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New Research Suggests Nut Consumption Could Help Prevent Cognitive Decline in Older Adults

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Maintaining cognitive health is an essential aspect of healthy ageing. As people live longer and the population ages, age-related cognitive decline and neurodegenerative disorders, such as dementia, are becoming a growing concern for public health. Dementia, especially Alzheimer’s disease, is currently one of the top ten causes of mortality among all diseases and a significant cause of disability and dependency among older adults worldwide. The physical, psychological, social, and economic impacts of cognitive decline and dementia not only affect the individuals themselves but also their caregivers, families, and society at large. Therefore, addressing this issue is crucial for promoting public health.

A recent analysis of epidemiological literature on the relationship between nut consumption and cognitive activity identified a total of 15 papers, including seven cross-sectional and eight prospective cohort studies. Thirteen of these studies demonstrated a positive correlation between nut intake and cognitive function, although not all cognitive tests showed favourable relationships in every study. The findings were published in the journal Nutrients

The researchers also noted that some cross-sectional studies have shown that nut consumption is associated with better cognitive functioning. For instance, a cross-sectional investigation was conducted as part of the Prevención con Dieta Mediterránea (PREDIMED) project, which examined the relationship between different diets and cognitive function. This study found that coffee, olive oil, wine, and walnuts, but not total nuts, were associated with improved cognitive function, regardless of known risk factors for cognitive decline and other dietary consumption. Interestingly, the study also found that total urinary polyphenol excretion, an objective indicator of consumption of polyphenol-rich foods, had a direct correlation with working memory function.

When it comes to specific types of nuts, walnuts were the most extensively examined and were reported to be connected with improved cognitive performance compared to low or non-consumers. But most studies analyzed the total nut intake as a whole and either did not or could not differentiate the analyses according to the different varieties of nuts.

In two PREDIMED sub-studies that were both long-term and well-powered, the impact of nut-supplemented Mediterranean diets on cognitive performance was assessed. These studies showed that older individuals at high risk of cardiovascular disease benefited from the intervention, although it should be noted that improved cognitive functioning may not have been solely due to nut consumption, as other components of the Mediterranean diet were also modified.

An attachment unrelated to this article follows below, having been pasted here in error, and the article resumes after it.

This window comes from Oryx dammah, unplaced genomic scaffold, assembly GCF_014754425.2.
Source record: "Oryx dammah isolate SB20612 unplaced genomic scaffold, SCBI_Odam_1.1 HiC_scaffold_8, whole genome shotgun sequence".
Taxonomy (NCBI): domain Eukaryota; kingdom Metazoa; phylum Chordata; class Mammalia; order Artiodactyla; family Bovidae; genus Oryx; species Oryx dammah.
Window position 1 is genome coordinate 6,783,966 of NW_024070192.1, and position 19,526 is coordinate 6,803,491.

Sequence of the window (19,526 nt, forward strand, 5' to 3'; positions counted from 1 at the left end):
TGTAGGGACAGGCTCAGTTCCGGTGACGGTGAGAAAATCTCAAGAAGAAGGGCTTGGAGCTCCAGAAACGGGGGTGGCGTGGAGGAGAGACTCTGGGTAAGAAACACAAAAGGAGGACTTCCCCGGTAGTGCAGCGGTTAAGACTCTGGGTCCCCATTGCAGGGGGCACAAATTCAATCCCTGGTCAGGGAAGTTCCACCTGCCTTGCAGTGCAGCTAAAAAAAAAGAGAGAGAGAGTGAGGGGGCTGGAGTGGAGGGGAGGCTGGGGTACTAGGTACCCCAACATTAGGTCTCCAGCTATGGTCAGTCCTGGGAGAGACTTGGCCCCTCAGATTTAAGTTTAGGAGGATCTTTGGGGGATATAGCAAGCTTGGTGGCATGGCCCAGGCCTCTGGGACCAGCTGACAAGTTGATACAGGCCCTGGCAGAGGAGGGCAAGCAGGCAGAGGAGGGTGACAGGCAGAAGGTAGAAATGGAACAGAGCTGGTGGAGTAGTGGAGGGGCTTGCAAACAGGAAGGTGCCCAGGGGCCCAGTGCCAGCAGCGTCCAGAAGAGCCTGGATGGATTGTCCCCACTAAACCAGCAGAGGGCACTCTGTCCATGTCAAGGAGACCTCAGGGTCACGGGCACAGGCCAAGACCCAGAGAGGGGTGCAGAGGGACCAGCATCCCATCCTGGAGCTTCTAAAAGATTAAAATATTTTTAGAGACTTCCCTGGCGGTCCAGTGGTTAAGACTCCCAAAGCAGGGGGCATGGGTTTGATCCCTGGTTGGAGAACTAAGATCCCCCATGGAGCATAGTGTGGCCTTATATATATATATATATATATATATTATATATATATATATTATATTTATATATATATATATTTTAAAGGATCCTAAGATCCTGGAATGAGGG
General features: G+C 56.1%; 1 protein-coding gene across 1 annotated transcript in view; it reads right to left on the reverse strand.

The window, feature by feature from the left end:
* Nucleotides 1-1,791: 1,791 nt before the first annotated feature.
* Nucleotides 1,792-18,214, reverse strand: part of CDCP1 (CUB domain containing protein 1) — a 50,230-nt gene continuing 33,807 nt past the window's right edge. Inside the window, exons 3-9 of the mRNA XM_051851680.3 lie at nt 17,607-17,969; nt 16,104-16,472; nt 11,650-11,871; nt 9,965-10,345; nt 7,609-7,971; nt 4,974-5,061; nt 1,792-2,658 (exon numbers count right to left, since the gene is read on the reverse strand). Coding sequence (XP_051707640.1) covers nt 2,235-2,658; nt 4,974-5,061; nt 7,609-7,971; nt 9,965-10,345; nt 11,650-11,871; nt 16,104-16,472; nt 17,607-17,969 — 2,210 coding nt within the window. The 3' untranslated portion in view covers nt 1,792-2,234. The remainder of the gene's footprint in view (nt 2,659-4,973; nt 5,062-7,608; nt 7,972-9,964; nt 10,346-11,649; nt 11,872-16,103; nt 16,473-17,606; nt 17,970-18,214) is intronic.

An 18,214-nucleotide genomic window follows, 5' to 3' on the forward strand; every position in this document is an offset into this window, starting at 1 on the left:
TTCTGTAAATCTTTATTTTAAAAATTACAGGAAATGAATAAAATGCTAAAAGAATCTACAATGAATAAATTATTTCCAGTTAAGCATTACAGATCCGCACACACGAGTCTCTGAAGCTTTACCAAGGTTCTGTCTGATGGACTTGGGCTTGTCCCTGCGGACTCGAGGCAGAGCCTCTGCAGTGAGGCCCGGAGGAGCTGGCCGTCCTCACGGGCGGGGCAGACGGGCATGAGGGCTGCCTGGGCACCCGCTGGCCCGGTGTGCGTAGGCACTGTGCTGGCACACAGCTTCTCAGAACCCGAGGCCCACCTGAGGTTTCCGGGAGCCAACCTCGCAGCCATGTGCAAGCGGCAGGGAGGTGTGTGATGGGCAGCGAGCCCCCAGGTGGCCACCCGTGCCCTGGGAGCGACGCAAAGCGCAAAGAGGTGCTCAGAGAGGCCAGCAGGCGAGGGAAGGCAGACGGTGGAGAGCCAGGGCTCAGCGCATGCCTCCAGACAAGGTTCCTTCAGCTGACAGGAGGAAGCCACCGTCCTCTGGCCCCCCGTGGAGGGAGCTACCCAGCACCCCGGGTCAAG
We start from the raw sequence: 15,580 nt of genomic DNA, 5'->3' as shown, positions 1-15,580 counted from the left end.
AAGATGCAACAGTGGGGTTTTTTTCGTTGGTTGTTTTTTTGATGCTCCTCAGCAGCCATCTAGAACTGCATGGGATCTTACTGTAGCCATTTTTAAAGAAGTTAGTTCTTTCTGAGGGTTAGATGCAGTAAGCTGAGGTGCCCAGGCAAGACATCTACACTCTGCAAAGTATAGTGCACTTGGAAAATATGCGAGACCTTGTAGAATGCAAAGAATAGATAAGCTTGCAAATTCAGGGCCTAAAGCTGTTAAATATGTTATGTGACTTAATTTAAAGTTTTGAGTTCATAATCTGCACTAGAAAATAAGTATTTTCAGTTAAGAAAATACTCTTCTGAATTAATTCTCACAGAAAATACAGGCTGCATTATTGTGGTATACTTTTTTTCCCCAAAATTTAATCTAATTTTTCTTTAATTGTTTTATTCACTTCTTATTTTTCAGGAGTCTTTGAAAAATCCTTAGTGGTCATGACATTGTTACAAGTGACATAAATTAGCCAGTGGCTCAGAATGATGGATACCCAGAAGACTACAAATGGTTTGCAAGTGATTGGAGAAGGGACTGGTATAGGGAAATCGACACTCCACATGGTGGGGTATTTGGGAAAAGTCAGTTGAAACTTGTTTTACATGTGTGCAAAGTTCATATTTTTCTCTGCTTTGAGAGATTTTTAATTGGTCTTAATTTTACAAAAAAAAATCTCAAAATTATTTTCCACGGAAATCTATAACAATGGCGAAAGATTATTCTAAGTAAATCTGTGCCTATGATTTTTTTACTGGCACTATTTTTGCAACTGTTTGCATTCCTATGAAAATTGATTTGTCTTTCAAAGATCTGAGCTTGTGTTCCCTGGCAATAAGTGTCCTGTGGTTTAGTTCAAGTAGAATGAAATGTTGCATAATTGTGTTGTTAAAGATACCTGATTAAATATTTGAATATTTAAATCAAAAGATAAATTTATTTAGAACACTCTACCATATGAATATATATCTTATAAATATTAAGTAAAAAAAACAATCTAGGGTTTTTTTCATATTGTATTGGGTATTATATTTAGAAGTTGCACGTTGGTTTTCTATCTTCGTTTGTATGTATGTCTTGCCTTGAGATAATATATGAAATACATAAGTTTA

Still, the Mediterranean diet supplemented with nuts was shown to decrease the relative risk of stroke by around 50% in the PREDIMED study, providing further evidence for the neuroprotective effects of nuts.

But it’s important to acknowledge the limitations of the current evidence and to consider these when planning future research. There is a shortage of studies investigating the relationship between nuts and cognition, particularly in individuals under the age of 60, and no research has yet examined whether diets containing nuts have any impact on hard clinical outcomes such as dementia or Alzheimer’s disease.

Based on the strength of the evidence regarding the relationship between nut and walnut consumption and heart disease, the US Food and Drug Administration released qualified health claims for these foods in 2003 and 2004, respectively. The claims stated that “supportive but not conclusive research shows that eating 1.5 ounces per day of nuts/walnuts, as part of a low saturated fat and low cholesterol diet and not resulting in increased caloric intake, may reduce the risk of coronary heart disease.” This beneficial effect has been confirmed by research over the last two decades, and a similar qualified health claim has more recently been issued for macadamia nuts.

Considering the shared risk factors between common heart and brain diseases, as well as the numerous beneficial effects and safety of nut consumption, this recommendation for reducing the risk of coronary heart disease through nut consumption may also be applied to the prevention of cognitive decline and dementia, pending additional evidence.

The study’s findings indicate that although the clinical, epidemiological, and mechanistic evidence for the impact of nuts on cognitive functioning is not strong or definitive, the results suggest that nuts could contribute to maintaining cognitive function and potentially reducing cognitive decline in individuals of all ages, particularly older adults. Given the potential cognitive health benefits of nuts, including them in a healthy diet could be a viable public health strategy for preventing cognitive decline in the majority of people.

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